Simply put, if buyers only accept products that meet the highest standards, then only the best meat will get to the consumer. The companies that don’t measure up won’t stay in business. But before the retail food industries can form a united front to help realize our collective goal of a better quality national meat supply, they must confront a few basic misconceptions:
Myth #1: Meat quality doesn’t vary appreciably from one supplier to the next.
The simple fact is, all meat suppliers are not created equal. As is the case in nearly every industry, some manufacturers produce a better quality product than others. Some slaughterhouses have superior systems in place to ensure that animal hides and digestive tracts, where most contamination lurks, are carefully removed so as to avoid all contact with the cuts of meat that will ultimately end up on a consumer’s plate. And some processors test for E. coli 0157:H7 much more frequently than others.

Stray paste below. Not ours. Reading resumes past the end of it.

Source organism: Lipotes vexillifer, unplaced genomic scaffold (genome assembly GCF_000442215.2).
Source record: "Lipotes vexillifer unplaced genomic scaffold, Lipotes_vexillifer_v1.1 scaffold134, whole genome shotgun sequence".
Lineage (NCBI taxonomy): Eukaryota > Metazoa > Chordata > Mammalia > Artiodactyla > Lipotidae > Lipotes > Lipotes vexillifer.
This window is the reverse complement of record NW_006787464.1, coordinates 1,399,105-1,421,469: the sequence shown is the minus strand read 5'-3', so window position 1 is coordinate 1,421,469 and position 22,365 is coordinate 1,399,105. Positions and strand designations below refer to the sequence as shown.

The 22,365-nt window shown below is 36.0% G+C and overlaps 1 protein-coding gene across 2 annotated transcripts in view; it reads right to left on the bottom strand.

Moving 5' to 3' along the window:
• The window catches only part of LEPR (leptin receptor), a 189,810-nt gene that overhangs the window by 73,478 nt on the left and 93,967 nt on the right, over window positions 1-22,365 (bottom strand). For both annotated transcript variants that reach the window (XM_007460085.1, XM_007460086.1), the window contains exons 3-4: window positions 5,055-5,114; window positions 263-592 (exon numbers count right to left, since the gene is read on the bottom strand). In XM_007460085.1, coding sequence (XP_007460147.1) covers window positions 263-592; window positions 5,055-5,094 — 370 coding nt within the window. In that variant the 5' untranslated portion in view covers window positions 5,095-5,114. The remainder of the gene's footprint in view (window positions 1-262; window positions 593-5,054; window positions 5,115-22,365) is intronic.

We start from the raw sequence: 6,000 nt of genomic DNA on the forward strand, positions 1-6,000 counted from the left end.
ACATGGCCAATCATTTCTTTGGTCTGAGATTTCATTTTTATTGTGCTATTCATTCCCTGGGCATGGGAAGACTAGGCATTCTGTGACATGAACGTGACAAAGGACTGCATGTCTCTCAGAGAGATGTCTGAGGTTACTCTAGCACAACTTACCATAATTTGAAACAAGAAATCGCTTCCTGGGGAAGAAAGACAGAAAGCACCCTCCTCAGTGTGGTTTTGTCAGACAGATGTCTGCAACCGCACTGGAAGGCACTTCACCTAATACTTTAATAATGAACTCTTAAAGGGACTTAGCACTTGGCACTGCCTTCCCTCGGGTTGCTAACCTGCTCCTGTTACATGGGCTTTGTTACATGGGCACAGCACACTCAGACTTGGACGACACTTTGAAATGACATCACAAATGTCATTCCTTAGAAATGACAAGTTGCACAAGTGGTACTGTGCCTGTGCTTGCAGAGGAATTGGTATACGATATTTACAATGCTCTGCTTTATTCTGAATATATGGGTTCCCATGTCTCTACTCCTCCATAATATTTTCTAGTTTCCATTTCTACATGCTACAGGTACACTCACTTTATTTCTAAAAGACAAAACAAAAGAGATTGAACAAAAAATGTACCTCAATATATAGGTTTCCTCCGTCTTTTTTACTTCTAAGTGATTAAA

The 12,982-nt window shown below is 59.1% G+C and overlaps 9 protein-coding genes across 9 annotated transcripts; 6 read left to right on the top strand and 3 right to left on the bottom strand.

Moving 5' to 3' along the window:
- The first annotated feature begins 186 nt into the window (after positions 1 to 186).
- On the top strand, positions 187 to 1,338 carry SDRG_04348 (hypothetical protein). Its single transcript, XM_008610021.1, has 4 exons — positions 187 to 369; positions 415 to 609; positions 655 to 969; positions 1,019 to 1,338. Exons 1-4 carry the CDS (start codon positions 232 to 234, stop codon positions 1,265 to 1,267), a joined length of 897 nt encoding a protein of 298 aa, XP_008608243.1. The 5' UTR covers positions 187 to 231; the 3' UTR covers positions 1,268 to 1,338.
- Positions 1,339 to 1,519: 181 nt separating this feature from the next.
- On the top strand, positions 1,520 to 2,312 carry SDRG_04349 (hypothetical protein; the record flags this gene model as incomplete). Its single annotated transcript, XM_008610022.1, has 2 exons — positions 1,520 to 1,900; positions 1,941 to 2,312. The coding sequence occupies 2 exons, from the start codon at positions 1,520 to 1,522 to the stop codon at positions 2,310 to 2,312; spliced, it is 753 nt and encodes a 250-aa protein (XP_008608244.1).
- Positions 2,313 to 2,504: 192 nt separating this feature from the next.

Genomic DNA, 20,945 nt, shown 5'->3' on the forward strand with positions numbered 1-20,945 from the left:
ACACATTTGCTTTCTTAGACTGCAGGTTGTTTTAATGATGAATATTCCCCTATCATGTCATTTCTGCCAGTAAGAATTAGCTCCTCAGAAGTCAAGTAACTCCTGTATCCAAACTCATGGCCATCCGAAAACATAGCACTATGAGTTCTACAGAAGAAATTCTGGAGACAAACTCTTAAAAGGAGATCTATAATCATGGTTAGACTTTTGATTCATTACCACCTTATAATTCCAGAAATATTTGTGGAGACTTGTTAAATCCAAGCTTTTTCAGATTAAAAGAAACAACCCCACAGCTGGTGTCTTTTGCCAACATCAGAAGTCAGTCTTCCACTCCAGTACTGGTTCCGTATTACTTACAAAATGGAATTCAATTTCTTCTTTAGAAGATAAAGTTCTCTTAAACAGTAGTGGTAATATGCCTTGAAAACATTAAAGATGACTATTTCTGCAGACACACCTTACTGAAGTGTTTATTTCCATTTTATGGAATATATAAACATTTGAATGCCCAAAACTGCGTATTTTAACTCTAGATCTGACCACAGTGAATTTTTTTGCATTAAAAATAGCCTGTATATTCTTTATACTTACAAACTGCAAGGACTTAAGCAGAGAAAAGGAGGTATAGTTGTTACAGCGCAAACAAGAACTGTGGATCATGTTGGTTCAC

In my position as vice president of quality assurance and product safety for Jack in the Box restaurants, my chief responsibilities include establishing the product specifications our suppliers must meet and jointly monitoring their performance. It’s not enough to take a supplier’s word that his products are in compliance with your standards; you have to do your own product testing as well. This is the only way to develop, as we have, a supplier base that is doing everything technically possible to control bacterial contamination.
Myth #2: Testing for E. coli 0157:H7 is ineffective.